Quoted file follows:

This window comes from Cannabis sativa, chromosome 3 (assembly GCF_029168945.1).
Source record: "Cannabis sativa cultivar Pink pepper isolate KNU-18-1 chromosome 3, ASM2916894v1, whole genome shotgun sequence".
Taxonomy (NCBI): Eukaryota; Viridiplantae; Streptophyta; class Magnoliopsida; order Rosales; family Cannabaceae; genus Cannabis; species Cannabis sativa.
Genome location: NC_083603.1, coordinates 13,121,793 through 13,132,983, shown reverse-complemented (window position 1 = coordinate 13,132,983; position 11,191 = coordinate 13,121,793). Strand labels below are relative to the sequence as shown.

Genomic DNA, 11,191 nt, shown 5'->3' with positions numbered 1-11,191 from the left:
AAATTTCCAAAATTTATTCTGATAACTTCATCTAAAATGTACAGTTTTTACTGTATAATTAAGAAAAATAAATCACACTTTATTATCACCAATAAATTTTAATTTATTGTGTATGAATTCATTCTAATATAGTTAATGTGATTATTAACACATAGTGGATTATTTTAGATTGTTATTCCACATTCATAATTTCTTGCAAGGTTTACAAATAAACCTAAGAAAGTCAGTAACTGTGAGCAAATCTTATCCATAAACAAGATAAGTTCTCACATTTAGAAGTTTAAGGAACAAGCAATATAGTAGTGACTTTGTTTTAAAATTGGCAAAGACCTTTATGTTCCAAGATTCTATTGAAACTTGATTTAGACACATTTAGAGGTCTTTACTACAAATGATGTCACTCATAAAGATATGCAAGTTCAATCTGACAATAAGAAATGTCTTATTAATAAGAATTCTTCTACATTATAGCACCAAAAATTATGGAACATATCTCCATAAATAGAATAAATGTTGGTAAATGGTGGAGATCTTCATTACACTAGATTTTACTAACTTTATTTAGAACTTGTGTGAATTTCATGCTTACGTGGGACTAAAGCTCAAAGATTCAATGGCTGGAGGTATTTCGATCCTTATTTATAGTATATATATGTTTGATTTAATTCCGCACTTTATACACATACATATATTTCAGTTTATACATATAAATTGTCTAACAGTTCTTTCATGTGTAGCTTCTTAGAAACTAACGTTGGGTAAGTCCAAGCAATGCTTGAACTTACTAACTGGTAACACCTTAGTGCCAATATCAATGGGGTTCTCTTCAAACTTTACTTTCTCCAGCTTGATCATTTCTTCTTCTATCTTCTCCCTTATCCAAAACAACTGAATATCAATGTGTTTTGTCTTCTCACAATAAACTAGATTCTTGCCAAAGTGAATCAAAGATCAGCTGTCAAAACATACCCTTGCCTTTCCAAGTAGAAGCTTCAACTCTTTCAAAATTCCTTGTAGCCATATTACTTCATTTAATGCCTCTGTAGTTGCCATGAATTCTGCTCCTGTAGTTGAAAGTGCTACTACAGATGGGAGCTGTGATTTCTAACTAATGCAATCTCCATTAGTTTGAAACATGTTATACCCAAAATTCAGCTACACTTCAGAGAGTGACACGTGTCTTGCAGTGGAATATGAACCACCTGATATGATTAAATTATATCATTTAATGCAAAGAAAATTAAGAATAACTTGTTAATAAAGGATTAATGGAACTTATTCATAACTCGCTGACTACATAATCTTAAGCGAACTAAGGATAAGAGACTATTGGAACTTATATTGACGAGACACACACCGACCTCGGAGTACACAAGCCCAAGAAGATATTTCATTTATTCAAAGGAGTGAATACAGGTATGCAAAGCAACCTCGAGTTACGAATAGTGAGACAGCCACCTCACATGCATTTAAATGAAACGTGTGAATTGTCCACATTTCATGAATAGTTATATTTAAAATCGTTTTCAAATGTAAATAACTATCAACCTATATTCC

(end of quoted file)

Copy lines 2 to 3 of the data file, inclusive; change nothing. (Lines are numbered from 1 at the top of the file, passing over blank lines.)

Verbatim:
Source record: "Cannabis sativa cultivar Pink pepper isolate KNU-18-1 chromosome 3, ASM2916894v1, whole genome shotgun sequence".
Taxonomy (NCBI): Eukaryota; Viridiplantae; Streptophyta; class Magnoliopsida; order Rosales; family Cannabaceae; genus Cannabis; species Cannabis sativa.